Publication Date


Type of Culminating Activity


Degree Title

Master of Science in Biology



Major Advisor

Stephen J. Novak


Invasive species are novel to a region, thus their timely and accurate identification is a critical first step in recognizing and managing the threats that they may present in their new habitats. Accurate identification of an introduced species in its new range can prove difficult however for a species that displays taxonomic complexity in its native range, i.e. consists of multiple, morphologically similar subspecies.

Across its native range, Taeniatherum caput-medusae (medusahead) exhibits taxonomic complexity. Three subspecies have been recognized: T. caput-medusae ssp. caput-medusae, T. caput-medusae ssp.asperum, and T. caput-medusae ssp. crinitum. While subspecies caput-medusae is found in the western Mediterranean and subspecies crinitum occurs from eastern Europe to Central Asia, subspecies asperum is distributed across the geographic distribution of the species. Only subspecies asperum is believe to occur in the United States, where it is now invasive in portions of California, Idaho, Nevada, Oregon, Utah, and Washington. As part of ongoing research to better understand and manage this invasion, genetic analyses of both native and invasive populations of medusahead were conducted. An important prerequisite to these analyses is the proper identification of the three subspecies. In the current study, plants from each native population were grown in a greenhouse common garden, harvested at maturity, and measured using previously described morphological characters. After Bonferroni correction, three characters, glume length, glume angle, and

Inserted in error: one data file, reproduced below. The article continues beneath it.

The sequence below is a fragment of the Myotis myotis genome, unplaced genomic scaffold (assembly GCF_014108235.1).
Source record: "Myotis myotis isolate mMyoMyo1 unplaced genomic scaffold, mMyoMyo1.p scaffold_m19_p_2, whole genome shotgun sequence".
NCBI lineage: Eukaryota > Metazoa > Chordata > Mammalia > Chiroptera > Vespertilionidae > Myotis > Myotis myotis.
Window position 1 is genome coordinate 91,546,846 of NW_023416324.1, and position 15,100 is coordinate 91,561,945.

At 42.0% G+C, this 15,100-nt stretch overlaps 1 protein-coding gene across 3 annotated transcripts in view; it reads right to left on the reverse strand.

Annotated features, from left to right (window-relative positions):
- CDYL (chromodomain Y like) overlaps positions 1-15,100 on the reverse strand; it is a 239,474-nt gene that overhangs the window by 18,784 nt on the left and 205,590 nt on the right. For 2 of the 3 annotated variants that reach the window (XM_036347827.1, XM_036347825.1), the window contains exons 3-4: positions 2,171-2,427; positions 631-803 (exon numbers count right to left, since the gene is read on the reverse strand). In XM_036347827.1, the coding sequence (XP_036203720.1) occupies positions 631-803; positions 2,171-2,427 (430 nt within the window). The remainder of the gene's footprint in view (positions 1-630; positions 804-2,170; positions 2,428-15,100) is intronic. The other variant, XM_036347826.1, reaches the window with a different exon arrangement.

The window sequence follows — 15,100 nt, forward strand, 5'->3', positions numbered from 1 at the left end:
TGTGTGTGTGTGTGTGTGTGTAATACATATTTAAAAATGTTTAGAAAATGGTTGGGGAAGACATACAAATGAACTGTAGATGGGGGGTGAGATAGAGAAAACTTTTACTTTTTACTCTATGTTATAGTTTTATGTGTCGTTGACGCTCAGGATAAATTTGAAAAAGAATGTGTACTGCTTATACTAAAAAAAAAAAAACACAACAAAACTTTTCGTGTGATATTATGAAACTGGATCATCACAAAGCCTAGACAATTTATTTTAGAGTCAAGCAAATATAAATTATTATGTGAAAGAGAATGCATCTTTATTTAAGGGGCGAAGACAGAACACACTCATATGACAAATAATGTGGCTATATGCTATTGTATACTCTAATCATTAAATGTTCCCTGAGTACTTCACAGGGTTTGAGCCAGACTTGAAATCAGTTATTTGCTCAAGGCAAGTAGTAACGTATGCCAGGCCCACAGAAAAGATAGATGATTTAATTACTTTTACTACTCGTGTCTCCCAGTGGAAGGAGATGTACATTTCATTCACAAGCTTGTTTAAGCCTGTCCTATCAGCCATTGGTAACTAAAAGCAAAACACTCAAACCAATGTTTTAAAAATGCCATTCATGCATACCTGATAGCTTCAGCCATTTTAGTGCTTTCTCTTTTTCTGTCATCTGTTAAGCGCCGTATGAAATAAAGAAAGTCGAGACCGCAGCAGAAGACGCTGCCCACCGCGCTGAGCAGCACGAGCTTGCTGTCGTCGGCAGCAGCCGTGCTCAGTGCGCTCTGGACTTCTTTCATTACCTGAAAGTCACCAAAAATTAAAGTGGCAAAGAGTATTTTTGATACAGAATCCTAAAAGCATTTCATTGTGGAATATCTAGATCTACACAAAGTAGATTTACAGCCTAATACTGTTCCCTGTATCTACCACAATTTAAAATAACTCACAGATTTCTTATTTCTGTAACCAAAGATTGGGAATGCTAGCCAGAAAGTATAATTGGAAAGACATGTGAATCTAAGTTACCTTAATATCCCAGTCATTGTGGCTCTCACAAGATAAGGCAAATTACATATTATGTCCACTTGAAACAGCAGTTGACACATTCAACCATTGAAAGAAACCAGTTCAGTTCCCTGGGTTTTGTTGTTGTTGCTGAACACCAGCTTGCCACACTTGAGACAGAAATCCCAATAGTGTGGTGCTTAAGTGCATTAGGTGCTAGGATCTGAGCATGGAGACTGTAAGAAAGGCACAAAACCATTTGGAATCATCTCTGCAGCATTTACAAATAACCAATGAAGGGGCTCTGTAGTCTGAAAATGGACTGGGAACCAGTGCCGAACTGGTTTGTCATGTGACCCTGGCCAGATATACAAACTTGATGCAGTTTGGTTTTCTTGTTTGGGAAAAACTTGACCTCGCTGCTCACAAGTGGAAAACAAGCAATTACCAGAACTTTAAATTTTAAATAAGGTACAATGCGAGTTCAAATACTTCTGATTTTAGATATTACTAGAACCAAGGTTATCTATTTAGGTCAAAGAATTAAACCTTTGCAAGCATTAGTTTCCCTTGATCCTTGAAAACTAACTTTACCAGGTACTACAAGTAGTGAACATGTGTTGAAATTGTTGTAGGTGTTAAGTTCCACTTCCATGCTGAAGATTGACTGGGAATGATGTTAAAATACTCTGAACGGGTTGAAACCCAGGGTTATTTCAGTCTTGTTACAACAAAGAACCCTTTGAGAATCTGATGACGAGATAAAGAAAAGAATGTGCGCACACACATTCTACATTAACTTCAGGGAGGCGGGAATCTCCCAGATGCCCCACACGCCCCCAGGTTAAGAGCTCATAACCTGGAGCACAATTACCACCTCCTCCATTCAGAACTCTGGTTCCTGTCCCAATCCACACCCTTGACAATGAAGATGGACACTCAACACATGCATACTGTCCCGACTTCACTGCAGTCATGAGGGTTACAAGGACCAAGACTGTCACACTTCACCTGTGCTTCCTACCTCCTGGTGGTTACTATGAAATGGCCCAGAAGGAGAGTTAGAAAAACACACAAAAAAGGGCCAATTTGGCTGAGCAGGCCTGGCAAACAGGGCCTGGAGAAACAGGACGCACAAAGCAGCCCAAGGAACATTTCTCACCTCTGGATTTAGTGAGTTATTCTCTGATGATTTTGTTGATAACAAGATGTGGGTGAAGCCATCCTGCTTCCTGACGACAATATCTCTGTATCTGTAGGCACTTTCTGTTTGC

palea length, were found to be statistically significant. Thus, these three characters were quite useful in assigning plants to each of the three subspecies. I found that two other characters, lemma hairs and conical cells, were less informative. Differentiation among native populations of medusahead was further assessed using a molecular genetic marker. The results of a UPGMA cluster diagram based on allozyme data indicates that subspecies crinitum is genetically differentiated from the other two, some populations of subspecies caput-medusae and asperum co-occur within different clusters, and subspecies asperum is the most variable. Results of the analysis of multilocus genotypes are generally consistent with the UPGMA diagram (e.g., subspecies caput-medusae and asperum share six multilocus genotypes). This research confirms the need of such studies to disentangle the taxonomic complexity that can be found in the native range of invasive species.

The results of an earlier allozyme analysis were consistent with the genetic signature associated with multiple introductions, although this finding can only be confirmed with the analysis of native populations. In the current study, I compared allozyme diversity in native and invasive populations of medusahead to: identify the geographic origin(s) for the U.S. invasion, test the multiple introduction hypothesis, and determine the genetic consequences of these events. Five of the seven homozygous multilocus genotypes previously observed in the western U.S. have been detected in native populations. The geographic origins for these introductions appear to have been drawn from France, Sardinia, Greece, and Turkey, although additional analyses are ongoing. These findings provide support for the multiple introduction hypothesis. Results of this study have implications for the biological control of medusahead: i) the search for effective and specific biological control agents will have to occur broadly across the species’ native range, ii) multiple agents may be required to control invasive populations that are admixtures, and iii) because invasive population are genetically depauperate, highly adapted biocontrol agents are likely to be quite effective.